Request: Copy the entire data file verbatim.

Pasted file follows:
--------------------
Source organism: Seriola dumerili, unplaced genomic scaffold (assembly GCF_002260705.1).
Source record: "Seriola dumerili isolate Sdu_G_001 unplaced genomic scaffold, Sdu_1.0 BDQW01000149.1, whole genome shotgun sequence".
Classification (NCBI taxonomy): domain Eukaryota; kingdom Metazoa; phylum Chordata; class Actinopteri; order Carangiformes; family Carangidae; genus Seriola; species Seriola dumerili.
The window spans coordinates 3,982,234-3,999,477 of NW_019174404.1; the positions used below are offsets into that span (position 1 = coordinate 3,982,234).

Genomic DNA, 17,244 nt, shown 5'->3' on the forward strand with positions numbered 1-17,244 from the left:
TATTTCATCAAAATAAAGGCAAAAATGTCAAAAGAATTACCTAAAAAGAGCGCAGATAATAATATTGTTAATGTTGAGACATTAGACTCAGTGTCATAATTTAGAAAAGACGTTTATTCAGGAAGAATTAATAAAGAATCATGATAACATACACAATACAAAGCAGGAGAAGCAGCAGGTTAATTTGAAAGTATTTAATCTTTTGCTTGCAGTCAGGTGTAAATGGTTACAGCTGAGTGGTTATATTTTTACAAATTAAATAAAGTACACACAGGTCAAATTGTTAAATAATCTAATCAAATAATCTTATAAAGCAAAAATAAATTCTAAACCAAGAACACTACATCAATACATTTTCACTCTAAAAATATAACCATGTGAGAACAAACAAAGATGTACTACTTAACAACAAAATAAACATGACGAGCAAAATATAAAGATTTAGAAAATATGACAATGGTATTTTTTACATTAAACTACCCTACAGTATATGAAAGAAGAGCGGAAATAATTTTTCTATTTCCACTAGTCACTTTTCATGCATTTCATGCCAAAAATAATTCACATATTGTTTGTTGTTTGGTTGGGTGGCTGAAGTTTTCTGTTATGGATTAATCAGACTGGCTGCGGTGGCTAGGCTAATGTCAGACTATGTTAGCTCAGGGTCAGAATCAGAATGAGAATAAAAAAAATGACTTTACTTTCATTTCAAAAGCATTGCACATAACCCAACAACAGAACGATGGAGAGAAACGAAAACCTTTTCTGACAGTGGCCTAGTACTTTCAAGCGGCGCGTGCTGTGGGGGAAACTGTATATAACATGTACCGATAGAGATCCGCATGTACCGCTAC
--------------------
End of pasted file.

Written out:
Source organism: Seriola dumerili, unplaced genomic scaffold (assembly GCF_002260705.1).
Source record: "Seriola dumerili isolate Sdu_G_001 unplaced genomic scaffold, Sdu_1.0 BDQW01000149.1, whole genome shotgun sequence".
Classification (NCBI taxonomy): domain Eukaryota; kingdom Metazoa; phylum Chordata; class Actinopteri; order Carangiformes; family Carangidae; genus Seriola; species Seriola dumerili.
The window spans coordinates 3,982,234-3,999,477 of NW_019174404.1; the positions used below are offsets into that span (position 1 = coordinate 3,982,234).

Genomic DNA, 17,244 nt, shown 5'->3' on the forward strand with positions numbered 1-17,244 from the left:
TATTTCATCAAAATAAAGGCAAAAATGTCAAAAGAATTACCTAAAAAGAGCGCAGATAATAATATTGTTAATGTTGAGACATTAGACTCAGTGTCATAATTTAGAAAAGACGTTTATTCAGGAAGAATTAATAAAGAATCATGATAACATACACAATACAAAGCAGGAGAAGCAGCAGGTTAATTTGAAAGTATTTAATCTTTTGCTTGCAGTCAGGTGTAAATGGTTACAGCTGAGTGGTTATATTTTTACAAATTAAATAAAGTACACACAGGTCAAATTGTTAAATAATCTAATCAAATAATCTTATAAAGCAAAAATAAATTCTAAACCAAGAACACTACATCAATACATTTTCACTCTAAAAATATAACCATGTGAGAACAAACAAAGATGTACTACTTAACAACAAAATAAACATGACGAGCAAAATATAAAGATTTAGAAAATATGACAATGGTATTTTTTACATTAAACTACCCTACAGTATATGAAAGAAGAGCGGAAATAATTTTTCTATTTCCACTAGTCACTTTTCATGCATTTCATGCCAAAAATAATTCACATATTGTTTGTTGTTTGGTTGGGTGGCTGAAGTTTTCTGTTATGGATTAATCAGACTGGCTGCGGTGGCTAGGCTAATGTCAGACTATGTTAGCTCAGGGTCAGAATCAGAATGAGAATAAAAAAAATGACTTTACTTTCATTTCAAAAGCATTGCACATAACCCAACAACAGAACGATGGAGAGAAACGAAAACCTTTTCTGACAGTGGCCTAGTACTTTCAAGCGGCGCGTGCTGTGGGGGAAACTGTATATAACATGTACCGATAGAGATCCGCATGTACCGCTAC